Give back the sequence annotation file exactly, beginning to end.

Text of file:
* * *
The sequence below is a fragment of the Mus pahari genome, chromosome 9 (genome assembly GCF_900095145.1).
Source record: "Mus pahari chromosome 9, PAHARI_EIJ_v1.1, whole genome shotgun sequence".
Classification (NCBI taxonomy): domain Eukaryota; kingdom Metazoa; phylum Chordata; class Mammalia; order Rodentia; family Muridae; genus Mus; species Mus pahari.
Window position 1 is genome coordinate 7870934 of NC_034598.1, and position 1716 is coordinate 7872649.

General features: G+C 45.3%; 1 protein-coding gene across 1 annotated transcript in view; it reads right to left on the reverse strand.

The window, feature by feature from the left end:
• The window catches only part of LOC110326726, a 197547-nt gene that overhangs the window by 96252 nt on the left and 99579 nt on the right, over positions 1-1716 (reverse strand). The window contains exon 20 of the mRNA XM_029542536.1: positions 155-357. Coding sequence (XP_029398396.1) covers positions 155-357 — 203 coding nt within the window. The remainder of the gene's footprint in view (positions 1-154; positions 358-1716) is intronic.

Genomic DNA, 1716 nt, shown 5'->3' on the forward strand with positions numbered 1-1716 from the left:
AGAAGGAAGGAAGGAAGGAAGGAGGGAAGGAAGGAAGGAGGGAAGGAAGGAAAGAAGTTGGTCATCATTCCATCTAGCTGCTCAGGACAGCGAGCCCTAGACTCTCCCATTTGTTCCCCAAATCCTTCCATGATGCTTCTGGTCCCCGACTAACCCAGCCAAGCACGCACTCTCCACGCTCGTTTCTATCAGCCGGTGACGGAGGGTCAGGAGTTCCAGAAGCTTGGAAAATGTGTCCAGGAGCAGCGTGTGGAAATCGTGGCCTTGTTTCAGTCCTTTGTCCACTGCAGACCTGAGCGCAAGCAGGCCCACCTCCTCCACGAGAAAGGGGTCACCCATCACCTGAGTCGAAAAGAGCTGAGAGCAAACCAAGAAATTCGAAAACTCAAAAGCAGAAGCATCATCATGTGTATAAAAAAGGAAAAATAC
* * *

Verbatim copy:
The sequence below is a fragment of the Mus pahari genome, chromosome 9 (genome assembly GCF_900095145.1).
Source record: "Mus pahari chromosome 9, PAHARI_EIJ_v1.1, whole genome shotgun sequence".
Classification (NCBI taxonomy): domain Eukaryota; kingdom Metazoa; phylum Chordata; class Mammalia; order Rodentia; family Muridae; genus Mus; species Mus pahari.
Window position 1 is genome coordinate 7870934 of NC_034598.1, and position 1716 is coordinate 7872649.

General features: G+C 45.3%; 1 protein-coding gene across 1 annotated transcript in view; it reads right to left on the reverse strand.

The window, feature by feature from the left end:
• The window catches only part of LOC110326726, a 197547-nt gene that overhangs the window by 96252 nt on the left and 99579 nt on the right, over positions 1-1716 (reverse strand). The window contains exon 20 of the mRNA XM_029542536.1: positions 155-357. Coding sequence (XP_029398396.1) covers positions 155-357 — 203 coding nt within the window. The remainder of the gene's footprint in view (positions 1-154; positions 358-1716) is intronic.

Genomic DNA, 1716 nt, shown 5'->3' on the forward strand with positions numbered 1-1716 from the left:
AGAAGGAAGGAAGGAAGGAAGGAGGGAAGGAAGGAAGGAGGGAAGGAAGGAAAGAAGTTGGTCATCATTCCATCTAGCTGCTCAGGACAGCGAGCCCTAGACTCTCCCATTTGTTCCCCAAATCCTTCCATGATGCTTCTGGTCCCCGACTAACCCAGCCAAGCACGCACTCTCCACGCTCGTTTCTATCAGCCGGTGACGGAGGGTCAGGAGTTCCAGAAGCTTGGAAAATGTGTCCAGGAGCAGCGTGTGGAAATCGTGGCCTTGTTTCAGTCCTTTGTCCACTGCAGACCTGAGCGCAAGCAGGCCCACCTCCTCCACGAGAAAGGGGTCACCCATCACCTGAGTCGAAAAGAGCTGAGAGCAAACCAAGAAATTCGAAAACTCAAAAGCAGAAGCATCATCATGTGTATAAAAAAGGAAAAATAC